“I just want to apologize that I was associated with that video and that I didn’t address this fully and as forcefully as I should have," Nazeer said. "As a person of color, I should have been more aggressive about it, this is not how I was raised, these are not my values and not a good representation of who I am.”
Another video was shared on Aneisa Babkir’s Instagram story of a Facetime call between Martin and freshman Fatima Elsheikh. The two go back and forth about what was said in the original video. The recording of this conversation has since been taken down.
The Eagle reached out to Martin, Elsheikh and Babkir, but they all declined to comment.
A few hours after Martin made her apology, Martin’s sorority Chi Omega posted a public apology to their Instagram account.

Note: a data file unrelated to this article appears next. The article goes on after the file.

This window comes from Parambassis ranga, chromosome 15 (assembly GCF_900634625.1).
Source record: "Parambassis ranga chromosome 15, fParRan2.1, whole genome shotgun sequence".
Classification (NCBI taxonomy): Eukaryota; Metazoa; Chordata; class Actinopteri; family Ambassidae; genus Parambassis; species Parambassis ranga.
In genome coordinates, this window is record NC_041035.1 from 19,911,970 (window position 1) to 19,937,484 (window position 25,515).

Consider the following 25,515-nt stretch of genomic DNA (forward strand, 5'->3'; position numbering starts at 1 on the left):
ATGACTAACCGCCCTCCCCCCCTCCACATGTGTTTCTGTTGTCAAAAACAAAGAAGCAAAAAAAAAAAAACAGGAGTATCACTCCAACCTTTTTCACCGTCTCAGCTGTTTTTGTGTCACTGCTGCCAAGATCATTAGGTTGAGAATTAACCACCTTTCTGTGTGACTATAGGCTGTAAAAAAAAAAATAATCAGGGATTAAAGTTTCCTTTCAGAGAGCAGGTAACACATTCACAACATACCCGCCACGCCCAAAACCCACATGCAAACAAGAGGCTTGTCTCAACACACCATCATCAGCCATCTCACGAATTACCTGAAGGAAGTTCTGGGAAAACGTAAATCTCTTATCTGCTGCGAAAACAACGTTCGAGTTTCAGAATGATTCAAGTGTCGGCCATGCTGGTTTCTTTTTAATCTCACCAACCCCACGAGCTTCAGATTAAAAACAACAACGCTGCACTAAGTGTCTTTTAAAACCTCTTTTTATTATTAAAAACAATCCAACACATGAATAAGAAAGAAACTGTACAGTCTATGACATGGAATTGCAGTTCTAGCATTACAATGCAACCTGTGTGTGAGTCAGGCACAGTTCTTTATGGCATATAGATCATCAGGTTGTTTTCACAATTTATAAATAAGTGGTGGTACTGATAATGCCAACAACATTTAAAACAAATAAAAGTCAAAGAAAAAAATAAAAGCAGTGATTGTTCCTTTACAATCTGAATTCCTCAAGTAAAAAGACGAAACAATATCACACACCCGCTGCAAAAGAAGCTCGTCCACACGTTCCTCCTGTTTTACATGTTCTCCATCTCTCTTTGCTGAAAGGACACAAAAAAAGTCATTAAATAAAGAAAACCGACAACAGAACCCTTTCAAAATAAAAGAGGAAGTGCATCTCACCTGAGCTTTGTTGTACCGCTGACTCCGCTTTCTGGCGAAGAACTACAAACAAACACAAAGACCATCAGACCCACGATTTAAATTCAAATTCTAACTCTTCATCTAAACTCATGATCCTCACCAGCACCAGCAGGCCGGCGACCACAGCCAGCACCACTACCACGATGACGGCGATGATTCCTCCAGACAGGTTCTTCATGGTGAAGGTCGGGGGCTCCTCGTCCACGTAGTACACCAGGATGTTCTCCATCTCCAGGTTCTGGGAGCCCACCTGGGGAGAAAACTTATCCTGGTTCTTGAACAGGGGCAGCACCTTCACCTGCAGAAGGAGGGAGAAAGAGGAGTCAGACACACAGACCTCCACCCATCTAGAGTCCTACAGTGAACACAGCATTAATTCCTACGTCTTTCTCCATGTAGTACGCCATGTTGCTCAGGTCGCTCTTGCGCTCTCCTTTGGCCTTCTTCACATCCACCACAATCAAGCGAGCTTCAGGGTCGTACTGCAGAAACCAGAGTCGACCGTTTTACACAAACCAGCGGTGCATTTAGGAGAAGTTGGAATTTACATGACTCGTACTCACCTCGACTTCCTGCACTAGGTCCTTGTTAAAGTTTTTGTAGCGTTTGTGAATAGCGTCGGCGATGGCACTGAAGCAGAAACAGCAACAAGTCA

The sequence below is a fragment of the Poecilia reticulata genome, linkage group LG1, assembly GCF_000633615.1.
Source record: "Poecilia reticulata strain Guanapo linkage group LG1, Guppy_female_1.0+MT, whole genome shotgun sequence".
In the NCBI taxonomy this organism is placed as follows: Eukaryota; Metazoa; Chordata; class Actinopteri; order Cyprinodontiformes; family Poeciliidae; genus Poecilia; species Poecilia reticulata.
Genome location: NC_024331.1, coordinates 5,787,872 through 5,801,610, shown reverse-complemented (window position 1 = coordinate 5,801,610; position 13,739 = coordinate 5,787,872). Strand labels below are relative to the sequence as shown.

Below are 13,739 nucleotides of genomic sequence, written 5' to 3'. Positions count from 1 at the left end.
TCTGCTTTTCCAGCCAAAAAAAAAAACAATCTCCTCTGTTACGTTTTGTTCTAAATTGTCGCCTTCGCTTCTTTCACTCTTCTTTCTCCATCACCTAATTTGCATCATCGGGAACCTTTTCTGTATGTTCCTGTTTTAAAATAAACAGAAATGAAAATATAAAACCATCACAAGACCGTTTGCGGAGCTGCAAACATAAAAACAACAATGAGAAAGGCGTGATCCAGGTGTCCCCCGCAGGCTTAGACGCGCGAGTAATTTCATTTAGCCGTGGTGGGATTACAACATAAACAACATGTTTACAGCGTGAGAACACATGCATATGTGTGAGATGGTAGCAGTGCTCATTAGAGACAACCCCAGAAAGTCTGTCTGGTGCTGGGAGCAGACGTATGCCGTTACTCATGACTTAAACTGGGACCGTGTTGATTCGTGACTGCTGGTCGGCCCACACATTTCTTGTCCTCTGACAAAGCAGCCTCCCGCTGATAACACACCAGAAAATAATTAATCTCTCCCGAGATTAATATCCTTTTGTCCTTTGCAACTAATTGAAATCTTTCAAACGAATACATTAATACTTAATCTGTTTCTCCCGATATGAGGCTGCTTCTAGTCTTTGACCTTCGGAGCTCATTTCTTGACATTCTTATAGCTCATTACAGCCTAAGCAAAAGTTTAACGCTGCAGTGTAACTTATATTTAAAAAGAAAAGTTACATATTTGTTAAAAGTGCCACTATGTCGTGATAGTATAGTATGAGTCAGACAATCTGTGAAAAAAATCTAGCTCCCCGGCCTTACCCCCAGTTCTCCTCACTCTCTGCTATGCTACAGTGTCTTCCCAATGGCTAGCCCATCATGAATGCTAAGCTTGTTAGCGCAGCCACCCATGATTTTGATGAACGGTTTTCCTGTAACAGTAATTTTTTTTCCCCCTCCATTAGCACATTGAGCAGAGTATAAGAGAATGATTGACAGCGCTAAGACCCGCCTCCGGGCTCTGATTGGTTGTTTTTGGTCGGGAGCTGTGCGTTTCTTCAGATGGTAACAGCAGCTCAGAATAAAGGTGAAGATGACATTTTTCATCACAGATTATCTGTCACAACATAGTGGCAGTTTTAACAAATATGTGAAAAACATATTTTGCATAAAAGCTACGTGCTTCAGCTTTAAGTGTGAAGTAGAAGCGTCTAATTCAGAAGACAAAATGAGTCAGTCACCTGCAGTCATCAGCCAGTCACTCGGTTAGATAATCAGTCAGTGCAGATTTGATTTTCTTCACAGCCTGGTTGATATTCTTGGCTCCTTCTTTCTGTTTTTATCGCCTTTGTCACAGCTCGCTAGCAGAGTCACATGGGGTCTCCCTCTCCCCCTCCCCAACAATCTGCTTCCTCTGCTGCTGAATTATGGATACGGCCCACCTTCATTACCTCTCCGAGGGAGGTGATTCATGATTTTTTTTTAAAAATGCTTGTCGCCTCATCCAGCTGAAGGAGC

“The sisters of Chi Omega are deeply angered and disappointed by this behavior, and under no circumstances will this or ANY racist act ever be tolerated within our organization,” the Eta Lambda chapter said in their post. “This behavior does not align with our morals or what we stand for. Appropriate and immediate steps are being taken in response and we assure that those involved are going to be held accountable.”
The sorority made a second statement on Thursday saying that the two students in the video are no longer members and that they plan to work with the Center for Diversity and Inclusion and the Antiracist Research and Policy Center to educate their members and facilitate dialogues about race.